O'Rourke, who has turned his campaign into a crusade for gun control measures after a mass shooting left more than 20 people dead in his hometown of El Paso, Texas, in August, called Buttigieg a "poll-tested" politician after Buttigieg cast doubt on O'Rourke's buy-back proposal. Buttigieg called O'Rourke naive.
 
"We cannot wait for purity tests, we just have to get something done," Buttigieg said. "I don't need lessons from you on courage, political or personal."
 
Facing attacks from most of the other candidates on stage, Warren spent much of Tuesday's debate defending herself from candidates eager to take on the front-runner. At times, O'Rourke, Klobuchar, businessman Andrew YangAndrew YangYang unveils plan to expand voter access Sanders official predicts health care, climate change will be top issues in fifth Democratic debate Panel: Dem candidates fear Tulsi attacks on debate stage MORE and even Biden all turned their attention to the Massachusetts Democrat.
  
In a previous debate, Warren unleashed a withering critique of a candidate who did not make Tuesday's stage, former Rep. John DelaneyJohn Kevin DelaneyPoll: Biden holds 20-point lead in South Carolina Deval Patrick: a short runway, but potential to get airborne Delaney to take message to Iowa voters on Sunday with infomercial MORE (D-Md.). She did not understand, Warren said then, why any candidate would run for president by claiming something was too hard to do. On Tuesday, she broadened that critique to her entire field of rivals.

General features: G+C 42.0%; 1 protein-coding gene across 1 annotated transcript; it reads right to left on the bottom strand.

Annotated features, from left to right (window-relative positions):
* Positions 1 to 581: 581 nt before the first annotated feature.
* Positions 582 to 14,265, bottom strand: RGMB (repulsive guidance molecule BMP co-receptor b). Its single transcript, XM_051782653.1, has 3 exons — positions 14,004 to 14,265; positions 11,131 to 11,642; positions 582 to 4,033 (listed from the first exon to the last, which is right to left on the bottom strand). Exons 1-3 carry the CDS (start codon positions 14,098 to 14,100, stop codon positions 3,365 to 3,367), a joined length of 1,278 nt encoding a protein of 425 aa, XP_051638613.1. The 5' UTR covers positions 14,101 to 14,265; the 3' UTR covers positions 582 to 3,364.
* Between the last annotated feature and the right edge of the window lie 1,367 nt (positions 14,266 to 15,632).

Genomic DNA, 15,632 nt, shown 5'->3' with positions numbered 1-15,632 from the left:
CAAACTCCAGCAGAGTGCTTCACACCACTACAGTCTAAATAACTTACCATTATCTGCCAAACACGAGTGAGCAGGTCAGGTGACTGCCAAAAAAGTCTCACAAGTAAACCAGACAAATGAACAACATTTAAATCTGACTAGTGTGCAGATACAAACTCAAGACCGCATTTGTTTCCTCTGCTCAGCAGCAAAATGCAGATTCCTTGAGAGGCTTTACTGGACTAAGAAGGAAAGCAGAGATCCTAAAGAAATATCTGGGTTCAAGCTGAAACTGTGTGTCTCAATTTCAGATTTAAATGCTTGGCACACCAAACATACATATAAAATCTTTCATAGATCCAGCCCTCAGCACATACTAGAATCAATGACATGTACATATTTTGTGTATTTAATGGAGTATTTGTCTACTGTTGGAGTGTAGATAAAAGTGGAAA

"I understand that this is hard. But I think as Democrats we are going to succeed when we dream big and fight hard, not when we dream small and quit before we get started," Warren said.
 
The Democratic debates so far this year have mirrored the contests in 2016, when Sanders and former Secretary of State Hillary ClintonHillary Diane Rodham ClintonDemocrats ask judge for quick ruling on McGahn subpoena Hillary Clinton: 'Every day Stephen Miller remains in the White House is an emergency' The Memo: Centrists change tone of Democratic race MORE fought most of their battles over policy proposals while the Republican field competed to insult each other in the gravest — or most craven — terms. 
 
Even in the most heated moments of the debate, the 12 Democrats on stage sought to turn attention back to their common foe, President Trump.
 
"Russia and Putin understand strength. This president, time and time again, is showing moral weakness," Booker said in a largely harmonious conversation about Trump's decision to pull troops out of Kurdish Syria. "This president is making us less safe. He is partnering with Putin more than he is with [German Chancellor Angela] Merkel and [French President Emmanuel] Macron."